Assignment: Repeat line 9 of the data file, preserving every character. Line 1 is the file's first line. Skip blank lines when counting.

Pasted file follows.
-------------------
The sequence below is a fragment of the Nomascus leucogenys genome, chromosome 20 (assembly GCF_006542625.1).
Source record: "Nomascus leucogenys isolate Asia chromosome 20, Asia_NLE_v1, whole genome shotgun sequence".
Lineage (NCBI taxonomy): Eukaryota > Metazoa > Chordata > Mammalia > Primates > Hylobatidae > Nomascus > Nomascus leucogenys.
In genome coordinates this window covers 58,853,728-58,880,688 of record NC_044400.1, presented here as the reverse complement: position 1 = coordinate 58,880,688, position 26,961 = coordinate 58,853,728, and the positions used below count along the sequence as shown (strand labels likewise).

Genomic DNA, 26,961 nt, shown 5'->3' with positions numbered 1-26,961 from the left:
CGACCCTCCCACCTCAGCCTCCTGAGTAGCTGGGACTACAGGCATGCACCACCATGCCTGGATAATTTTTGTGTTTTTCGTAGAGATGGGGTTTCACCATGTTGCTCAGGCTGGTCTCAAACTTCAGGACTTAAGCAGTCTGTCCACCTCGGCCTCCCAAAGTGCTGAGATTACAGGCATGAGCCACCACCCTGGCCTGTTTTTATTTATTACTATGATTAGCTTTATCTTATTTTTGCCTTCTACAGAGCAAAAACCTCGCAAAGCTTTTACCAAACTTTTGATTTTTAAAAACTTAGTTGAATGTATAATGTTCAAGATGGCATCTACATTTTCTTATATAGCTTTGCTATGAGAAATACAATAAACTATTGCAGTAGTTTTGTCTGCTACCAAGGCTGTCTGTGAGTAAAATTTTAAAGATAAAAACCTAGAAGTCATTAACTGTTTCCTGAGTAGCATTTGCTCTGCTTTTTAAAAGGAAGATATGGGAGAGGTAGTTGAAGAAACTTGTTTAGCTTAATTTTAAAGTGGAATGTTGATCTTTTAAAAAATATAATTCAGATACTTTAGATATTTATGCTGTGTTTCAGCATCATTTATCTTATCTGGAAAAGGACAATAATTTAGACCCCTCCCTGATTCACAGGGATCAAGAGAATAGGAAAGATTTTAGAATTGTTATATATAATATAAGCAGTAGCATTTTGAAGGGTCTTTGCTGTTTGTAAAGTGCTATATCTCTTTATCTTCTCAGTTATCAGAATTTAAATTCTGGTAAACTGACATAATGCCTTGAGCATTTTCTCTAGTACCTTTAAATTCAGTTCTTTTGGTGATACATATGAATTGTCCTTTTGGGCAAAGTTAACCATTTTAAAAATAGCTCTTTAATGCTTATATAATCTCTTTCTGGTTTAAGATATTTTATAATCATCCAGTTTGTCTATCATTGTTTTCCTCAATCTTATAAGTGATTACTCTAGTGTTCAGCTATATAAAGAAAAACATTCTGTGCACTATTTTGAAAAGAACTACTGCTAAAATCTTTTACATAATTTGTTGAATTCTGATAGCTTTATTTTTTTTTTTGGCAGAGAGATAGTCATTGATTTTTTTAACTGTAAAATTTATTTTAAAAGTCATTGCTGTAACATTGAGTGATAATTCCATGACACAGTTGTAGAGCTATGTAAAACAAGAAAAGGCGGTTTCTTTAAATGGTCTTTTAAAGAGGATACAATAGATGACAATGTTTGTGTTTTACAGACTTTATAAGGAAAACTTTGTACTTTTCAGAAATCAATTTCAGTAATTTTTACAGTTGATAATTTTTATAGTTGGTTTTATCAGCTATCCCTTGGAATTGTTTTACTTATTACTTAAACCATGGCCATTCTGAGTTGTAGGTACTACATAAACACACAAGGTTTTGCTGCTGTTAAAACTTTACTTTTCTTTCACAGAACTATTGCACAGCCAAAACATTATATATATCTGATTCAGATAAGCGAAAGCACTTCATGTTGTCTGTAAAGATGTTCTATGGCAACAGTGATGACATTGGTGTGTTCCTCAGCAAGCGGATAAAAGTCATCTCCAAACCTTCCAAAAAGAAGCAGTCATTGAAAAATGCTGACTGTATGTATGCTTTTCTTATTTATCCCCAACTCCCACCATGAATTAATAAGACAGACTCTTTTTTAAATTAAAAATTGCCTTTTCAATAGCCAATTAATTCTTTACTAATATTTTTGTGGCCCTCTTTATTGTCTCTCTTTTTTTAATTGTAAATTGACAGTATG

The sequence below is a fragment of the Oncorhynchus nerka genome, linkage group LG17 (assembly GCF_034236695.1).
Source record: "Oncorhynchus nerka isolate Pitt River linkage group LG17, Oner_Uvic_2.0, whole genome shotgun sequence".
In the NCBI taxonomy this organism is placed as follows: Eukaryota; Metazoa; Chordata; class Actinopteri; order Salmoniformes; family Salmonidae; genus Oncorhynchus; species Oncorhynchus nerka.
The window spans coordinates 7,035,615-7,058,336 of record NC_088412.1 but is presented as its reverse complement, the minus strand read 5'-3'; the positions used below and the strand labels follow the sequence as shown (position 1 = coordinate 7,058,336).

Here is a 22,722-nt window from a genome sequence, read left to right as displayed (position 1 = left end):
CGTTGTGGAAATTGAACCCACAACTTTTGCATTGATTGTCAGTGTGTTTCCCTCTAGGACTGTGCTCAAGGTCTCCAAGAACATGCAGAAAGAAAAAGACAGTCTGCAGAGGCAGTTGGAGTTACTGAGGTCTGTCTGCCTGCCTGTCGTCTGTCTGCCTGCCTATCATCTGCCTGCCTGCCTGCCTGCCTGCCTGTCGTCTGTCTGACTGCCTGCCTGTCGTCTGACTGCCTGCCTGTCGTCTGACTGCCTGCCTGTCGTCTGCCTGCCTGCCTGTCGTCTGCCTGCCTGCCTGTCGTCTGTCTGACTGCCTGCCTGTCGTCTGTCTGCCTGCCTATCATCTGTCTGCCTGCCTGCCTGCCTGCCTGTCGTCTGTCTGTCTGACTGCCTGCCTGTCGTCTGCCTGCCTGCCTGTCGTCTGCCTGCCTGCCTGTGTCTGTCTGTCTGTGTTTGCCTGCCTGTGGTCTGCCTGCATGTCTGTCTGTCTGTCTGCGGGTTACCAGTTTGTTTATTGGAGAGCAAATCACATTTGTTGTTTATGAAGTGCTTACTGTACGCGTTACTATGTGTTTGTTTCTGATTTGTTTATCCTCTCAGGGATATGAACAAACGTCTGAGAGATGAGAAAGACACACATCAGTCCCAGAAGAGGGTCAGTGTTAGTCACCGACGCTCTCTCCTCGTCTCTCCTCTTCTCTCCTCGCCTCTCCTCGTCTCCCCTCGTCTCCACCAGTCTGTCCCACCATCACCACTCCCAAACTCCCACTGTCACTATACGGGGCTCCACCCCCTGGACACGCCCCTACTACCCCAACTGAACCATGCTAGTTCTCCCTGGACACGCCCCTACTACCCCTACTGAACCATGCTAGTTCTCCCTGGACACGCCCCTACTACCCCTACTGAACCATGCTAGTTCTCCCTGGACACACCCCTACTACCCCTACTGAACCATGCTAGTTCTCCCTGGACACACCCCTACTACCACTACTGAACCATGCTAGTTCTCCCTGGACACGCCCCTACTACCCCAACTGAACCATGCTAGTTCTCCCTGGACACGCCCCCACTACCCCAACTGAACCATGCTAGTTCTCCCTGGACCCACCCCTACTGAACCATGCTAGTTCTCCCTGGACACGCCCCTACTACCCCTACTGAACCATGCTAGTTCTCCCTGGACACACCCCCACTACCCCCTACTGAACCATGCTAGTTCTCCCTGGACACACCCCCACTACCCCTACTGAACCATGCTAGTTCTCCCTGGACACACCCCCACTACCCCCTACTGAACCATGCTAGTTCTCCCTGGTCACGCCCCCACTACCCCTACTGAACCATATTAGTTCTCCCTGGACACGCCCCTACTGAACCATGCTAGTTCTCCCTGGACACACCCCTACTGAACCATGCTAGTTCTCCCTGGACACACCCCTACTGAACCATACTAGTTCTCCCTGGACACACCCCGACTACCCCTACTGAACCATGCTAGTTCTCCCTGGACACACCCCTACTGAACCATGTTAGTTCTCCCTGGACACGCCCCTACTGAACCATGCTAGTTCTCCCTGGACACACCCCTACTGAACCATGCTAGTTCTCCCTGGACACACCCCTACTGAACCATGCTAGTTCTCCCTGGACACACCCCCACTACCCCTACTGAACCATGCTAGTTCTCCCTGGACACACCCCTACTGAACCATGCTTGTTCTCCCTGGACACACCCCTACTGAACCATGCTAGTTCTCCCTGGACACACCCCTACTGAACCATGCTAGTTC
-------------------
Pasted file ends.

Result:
In the NCBI taxonomy this organism is placed as follows: Eukaryota; Metazoa; Chordata; class Actinopteri; order Salmoniformes; family Salmonidae; genus Oncorhynchus; species Oncorhynchus nerka.